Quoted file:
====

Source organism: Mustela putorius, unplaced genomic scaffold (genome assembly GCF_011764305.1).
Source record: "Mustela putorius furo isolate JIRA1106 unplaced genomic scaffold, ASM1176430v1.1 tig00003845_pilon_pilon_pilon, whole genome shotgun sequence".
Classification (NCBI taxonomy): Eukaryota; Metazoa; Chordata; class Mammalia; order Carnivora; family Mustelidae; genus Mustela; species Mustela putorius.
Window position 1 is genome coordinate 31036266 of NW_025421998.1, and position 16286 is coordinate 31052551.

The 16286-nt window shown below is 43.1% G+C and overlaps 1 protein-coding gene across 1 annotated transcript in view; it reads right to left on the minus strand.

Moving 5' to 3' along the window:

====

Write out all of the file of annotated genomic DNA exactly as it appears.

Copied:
Source organism: Mustela putorius, unplaced genomic scaffold (genome assembly GCF_011764305.1).
Source record: "Mustela putorius furo isolate JIRA1106 unplaced genomic scaffold, ASM1176430v1.1 tig00003845_pilon_pilon_pilon, whole genome shotgun sequence".
Classification (NCBI taxonomy): Eukaryota; Metazoa; Chordata; class Mammalia; order Carnivora; family Mustelidae; genus Mustela; species Mustela putorius.
Window position 1 is genome coordinate 31036266 of NW_025421998.1, and position 16286 is coordinate 31052551.

The 16286-nt window shown below is 43.1% G+C and overlaps 1 protein-coding gene across 1 annotated transcript in view; it reads right to left on the minus strand.

Moving 5' to 3' along the window: